"Wendy!" I squealed, throwing my arms around my best friend in the whole wide world.
"Jules! Whoa, since when has Juliet DiMarco been a babe?" she screamed, bouncing up and down on the balls of her feet and scanning me from bottom to top. "You look amazing. And you've lost weight. Good job, told you those treadmill sessions would pay off." I grinned and rolled my eyes at the same time. Little did she know that I hadn't lost that much weight and that there was still a lot more to lose.
"Enough about my voluptuous figure," I excused, waving her off and picking my luggage up. "Where's this awesome family we're off to see? Plus the little boogers, of course." She pointed to a small gathering of people by the door. I dragged my bags (running, not to mention) over to the exit of the terminal and attacked Sara first. She laughed at me, ruffling my hair as she pulled away. She didn't look much older than I last saw her, except for a few more grey hairs and smile lines around her mouth.
"Nice to see you haven't changed much since I last saw you, Jules," Sara giggled, trying to take one of my bags from me. I shook my head.
"No, no, I'm the one burdening myself on your temporary house, now. I'll take my own bags to the car. Thank you so much for letting me stay with you guys this summer. There would have been nothing to do if I were back at home. Aside from my birthday." I still had a lot of time for my birthday: it was mid-June and July 21st was a long way away. "So where'd we park the classic Campbell family SUV?"
"Just outside," Peter answered. His smile was just a little bit less wide than Sara's. I assumed this was because he was getting over his drinking issues still. I followed them outside and lugged my cases into the trunk. Honestly, if any family could have a car any bigger, I don't know what I'd do.
As we filed into the car, my eyes fell on the squirts. Also known as boogers, brats, vermin, Rugrats, and ankle-biters. Over the years, and please don't tell anyone this, I'd forgotten their names. It wasn't like I didn't know them, it was just that, out of babysitting, all Wendy and I'd ever called them was all listed above. The girl was a little bit more mature than the boy, as it'd always been, but they were so big now. No longer ankle-biters, but belly button-biters or something like that. Nah. Ankle-biters had such an original ring to it.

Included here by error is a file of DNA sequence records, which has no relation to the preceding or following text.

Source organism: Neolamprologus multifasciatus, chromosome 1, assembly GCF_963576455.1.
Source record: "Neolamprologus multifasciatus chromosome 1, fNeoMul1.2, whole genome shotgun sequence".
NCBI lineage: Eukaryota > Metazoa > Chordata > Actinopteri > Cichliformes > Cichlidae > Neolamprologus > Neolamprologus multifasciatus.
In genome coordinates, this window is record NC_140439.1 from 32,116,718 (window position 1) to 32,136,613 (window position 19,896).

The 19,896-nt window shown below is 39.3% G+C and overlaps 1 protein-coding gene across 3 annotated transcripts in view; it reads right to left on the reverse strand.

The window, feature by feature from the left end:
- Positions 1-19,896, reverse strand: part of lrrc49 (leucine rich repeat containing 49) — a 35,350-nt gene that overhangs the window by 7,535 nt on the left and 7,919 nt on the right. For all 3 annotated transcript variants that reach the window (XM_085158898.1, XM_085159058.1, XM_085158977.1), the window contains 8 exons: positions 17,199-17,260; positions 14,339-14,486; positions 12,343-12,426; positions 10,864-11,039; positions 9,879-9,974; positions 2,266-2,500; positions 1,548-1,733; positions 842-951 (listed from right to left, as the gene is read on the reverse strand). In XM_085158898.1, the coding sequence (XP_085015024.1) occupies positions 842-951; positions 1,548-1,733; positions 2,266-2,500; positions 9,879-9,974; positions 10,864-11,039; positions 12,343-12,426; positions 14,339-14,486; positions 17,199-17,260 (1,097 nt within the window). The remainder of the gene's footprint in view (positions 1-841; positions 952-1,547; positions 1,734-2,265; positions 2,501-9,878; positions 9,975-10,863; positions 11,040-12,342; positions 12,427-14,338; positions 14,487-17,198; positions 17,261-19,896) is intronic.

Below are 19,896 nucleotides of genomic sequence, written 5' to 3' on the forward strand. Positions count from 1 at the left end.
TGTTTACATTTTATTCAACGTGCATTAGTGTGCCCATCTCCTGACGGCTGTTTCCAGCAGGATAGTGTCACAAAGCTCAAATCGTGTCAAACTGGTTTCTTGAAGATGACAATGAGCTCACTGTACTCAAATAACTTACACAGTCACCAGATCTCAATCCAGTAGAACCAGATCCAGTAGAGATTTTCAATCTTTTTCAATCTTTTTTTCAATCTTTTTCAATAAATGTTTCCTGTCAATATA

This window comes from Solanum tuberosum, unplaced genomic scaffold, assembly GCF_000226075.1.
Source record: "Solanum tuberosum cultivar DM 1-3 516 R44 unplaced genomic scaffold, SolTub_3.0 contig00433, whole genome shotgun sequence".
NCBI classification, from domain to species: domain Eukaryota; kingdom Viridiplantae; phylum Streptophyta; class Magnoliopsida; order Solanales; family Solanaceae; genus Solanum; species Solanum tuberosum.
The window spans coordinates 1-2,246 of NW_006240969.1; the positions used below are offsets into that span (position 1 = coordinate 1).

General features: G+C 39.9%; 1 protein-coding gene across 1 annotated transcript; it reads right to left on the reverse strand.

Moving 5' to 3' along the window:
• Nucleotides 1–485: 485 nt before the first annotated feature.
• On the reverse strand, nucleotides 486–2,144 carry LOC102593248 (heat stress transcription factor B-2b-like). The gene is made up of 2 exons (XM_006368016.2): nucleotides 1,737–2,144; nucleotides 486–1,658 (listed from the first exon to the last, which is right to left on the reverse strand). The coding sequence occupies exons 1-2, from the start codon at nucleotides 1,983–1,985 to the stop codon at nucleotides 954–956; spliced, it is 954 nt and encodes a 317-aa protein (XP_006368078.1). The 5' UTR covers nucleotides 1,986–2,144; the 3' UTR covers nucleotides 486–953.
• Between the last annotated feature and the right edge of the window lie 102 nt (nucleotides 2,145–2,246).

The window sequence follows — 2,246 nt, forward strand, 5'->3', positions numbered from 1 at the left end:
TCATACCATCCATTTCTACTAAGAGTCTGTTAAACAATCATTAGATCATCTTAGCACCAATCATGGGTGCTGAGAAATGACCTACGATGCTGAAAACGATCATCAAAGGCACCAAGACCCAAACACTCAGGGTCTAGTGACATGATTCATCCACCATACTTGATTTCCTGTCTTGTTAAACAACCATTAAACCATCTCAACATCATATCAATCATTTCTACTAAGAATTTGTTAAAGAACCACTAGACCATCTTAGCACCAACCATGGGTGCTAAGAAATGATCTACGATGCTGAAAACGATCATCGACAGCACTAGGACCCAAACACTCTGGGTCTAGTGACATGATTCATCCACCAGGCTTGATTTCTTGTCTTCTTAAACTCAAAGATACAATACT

And then there was Matt. Poor kid.
He was paler than I last saw him, and skinnier too. He had that dreadfully tired look about him, with dark circles under his eyes and a layer of sweat always coating his forehead. Otherwise he looked pretty happy about me being there, but tired, too. Thankfully his hair had grown back in and he was doing some kind of different radiation treatment now. Cancer was awful and Matt and I were the ones who would know best.
But that's a story for another day.
Anyway, Matt patted my shoulder enthusiastically and shone me a grin.
"Nice to have ya with us, kid," he joked. My eyes narrowed. He was going to play that card, now was he? "You know," he added, digging himself a bigger hole with every word his mouth formed. My fists clenched. "For how long it's been, you haven't gotten much taller, Jules." I pinched his arm. "Ow! I didn't say the S word!"
"But you were insinuating it. And we don't use the S word. We all know I am vertically challenged." The words came out in hisses and I turned away from him. Wendy snorted.
"You two argue like a brother and sister," Sara remarked, shaking her head. "You haven't been together for ten minutes and already you're at it." Her happy green eyes met mine through the rearview mirror. "Before you know it, he'll be pulling her hair and she'll beat him with her Barbies."
"Just like in kindergarten," Wendy sang, trying to get the boogers to stay orderly. Peter laughed richly, his hands shaking on the steering wheel.
"Just exactly like kindergarten." I was sniggering too, but deep inside, I felt nice. There was no better family to go to Matt than the rest of the Campbells. They were so...well-rounded, sweet, clean-cut. So American. A flash of the past crept into my head.
Bases loaded. Two outs. Three balls, two strikes. The ninth inning. Losing ten to seven.
The pitcher took the windup, kicking out his leg before a flick of the wrist, and the ball was fat, juicy meat, even as it swerved to the outside corner. My arms extended. The bat cracked against the Wiffle ball and it soared past the left fielder's head. My legs were thick and burning as I screamed around the bases. I roared back into home plate with my arms in the air.
"This game is rigged!" Matt yelled mock-angrily, throwing his plastic glove against the fence with a rattle. "I don't believe it!"
"Believe it, Mattie!" I teased him, dancing to Sara's little makeshift table, with cups of icy cold Gatorades and enormous slices of watermelon. "What's going on, barkeep?"
"Good hit. You stink."
"I know. The price of being a stud," I boasted, throwing down the Gatorade like...well, Gatorade. Wendy cocked an eyebrow. "Hey, it's not my fault I was born with a natural athlete's genes."
"You are too much, Jules," Wendy pointed out the obvious, rolling her eyes. "And yes, you are a natural athlete. We all know it."
"And you should."
Ah, all those summers ago. Good times, real good times. They were an American family if I ever saw one. I bet they'd stick together no matter what happened. I bet...